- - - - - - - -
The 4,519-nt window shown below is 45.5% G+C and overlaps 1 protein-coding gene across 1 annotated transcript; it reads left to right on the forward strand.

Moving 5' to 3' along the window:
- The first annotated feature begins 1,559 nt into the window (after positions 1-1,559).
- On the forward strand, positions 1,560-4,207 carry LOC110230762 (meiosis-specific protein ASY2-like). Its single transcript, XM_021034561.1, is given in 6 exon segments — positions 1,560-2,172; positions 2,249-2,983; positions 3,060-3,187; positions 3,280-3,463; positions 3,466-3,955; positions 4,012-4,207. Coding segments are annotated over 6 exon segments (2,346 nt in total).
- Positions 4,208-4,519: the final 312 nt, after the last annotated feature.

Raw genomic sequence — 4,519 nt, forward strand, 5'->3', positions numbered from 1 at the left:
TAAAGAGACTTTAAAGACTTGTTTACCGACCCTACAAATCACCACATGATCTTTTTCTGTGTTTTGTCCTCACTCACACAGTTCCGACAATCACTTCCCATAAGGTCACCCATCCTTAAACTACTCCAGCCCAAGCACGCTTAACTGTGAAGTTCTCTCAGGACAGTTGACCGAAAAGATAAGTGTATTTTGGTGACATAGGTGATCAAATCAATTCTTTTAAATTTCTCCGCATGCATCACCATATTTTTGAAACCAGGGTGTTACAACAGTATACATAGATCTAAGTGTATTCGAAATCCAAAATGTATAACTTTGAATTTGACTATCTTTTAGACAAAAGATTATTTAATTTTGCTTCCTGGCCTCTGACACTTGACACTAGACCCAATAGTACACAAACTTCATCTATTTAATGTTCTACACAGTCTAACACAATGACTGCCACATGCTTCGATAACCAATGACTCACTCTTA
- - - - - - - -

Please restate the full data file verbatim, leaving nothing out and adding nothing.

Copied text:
The 4,519-nt window shown below is 45.5% G+C and overlaps 1 protein-coding gene across 1 annotated transcript; it reads left to right on the forward strand.

Moving 5' to 3' along the window:
- The first annotated feature begins 1,559 nt into the window (after positions 1-1,559).
- On the forward strand, positions 1,560-4,207 carry LOC110230762 (meiosis-specific protein ASY2-like). Its single transcript, XM_021034561.1, is given in 6 exon segments — positions 1,560-2,172; positions 2,249-2,983; positions 3,060-3,187; positions 3,280-3,463; positions 3,466-3,955; positions 4,012-4,207. Coding segments are annotated over 6 exon segments (2,346 nt in total).
- Positions 4,208-4,519: the final 312 nt, after the last annotated feature.

Raw genomic sequence — 4,519 nt, forward strand, 5'->3', positions numbered from 1 at the left:
TAAAGAGACTTTAAAGACTTGTTTACCGACCCTACAAATCACCACATGATCTTTTTCTGTGTTTTGTCCTCACTCACACAGTTCCGACAATCACTTCCCATAAGGTCACCCATCCTTAAACTACTCCAGCCCAAGCACGCTTAACTGTGAAGTTCTCTCAGGACAGTTGACCGAAAAGATAAGTGTATTTTGGTGACATAGGTGATCAAATCAATTCTTTTAAATTTCTCCGCATGCATCACCATATTTTTGAAACCAGGGTGTTACAACAGTATACATAGATCTAAGTGTATTCGAAATCCAAAATGTATAACTTTGAATTTGACTATCTTTTAGACAAAAGATTATTTAATTTTGCTTCCTGGCCTCTGACACTTGACACTAGACCCAATAGTACACAAACTTCATCTATTTAATGTTCTACACAGTCTAACACAATGACTGCCACATGCTTCGATAACCAATGACTCACTCTTA